Probability, Confirmation, and Simplicity: Readings in the Philosophy of Inductive Logic

Review of Metaphysics 20 (2):385-386 (1966)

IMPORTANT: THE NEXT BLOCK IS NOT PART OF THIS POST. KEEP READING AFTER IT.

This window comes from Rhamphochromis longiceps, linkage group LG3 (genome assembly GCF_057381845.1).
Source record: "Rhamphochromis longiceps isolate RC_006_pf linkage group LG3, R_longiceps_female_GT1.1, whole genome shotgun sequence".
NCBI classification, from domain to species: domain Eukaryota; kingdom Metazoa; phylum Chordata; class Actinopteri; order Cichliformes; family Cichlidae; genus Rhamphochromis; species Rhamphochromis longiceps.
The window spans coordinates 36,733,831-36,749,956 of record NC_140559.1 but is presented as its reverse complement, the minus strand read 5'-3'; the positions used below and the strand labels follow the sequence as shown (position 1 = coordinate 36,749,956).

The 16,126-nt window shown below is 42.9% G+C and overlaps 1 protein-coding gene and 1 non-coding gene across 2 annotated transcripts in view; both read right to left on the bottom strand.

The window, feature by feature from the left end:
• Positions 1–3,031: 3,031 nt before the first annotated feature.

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As inductive logic and the philosophy of probability theory have become of wider interest, it has become clear that a book of readings in these and related topics would be useful for courses since most of the important articles are scattered and inaccessible. The editors have fashioned an extensive collection of papers in four main areas: the meaning of probability, confirmation theory, simplicity of theories and structures, the justification of induction. Each chapter is preceded by an introduction which sets out the basic problems of the topic under consideration. There are thirty-six papers in all, two-thirds of them in the first and last chapters. The first chapter includes articles by Ramsey, Carnap, Nagel, and Reichenbach. The second chapter is dominated by the work of Hempel, Oppenheim, and Kemeny; the third chapter features a long article by D. J. Hillman which takes as its basis the work of Goodman, and there are other papers by Bunge, Quine, and Barker. The discussion of induction and its justification contains articles by Hume and Mill, but the bulk of the papers are contemporary. There is a bibliography for each chapter at the end of the book.—P. J. M.



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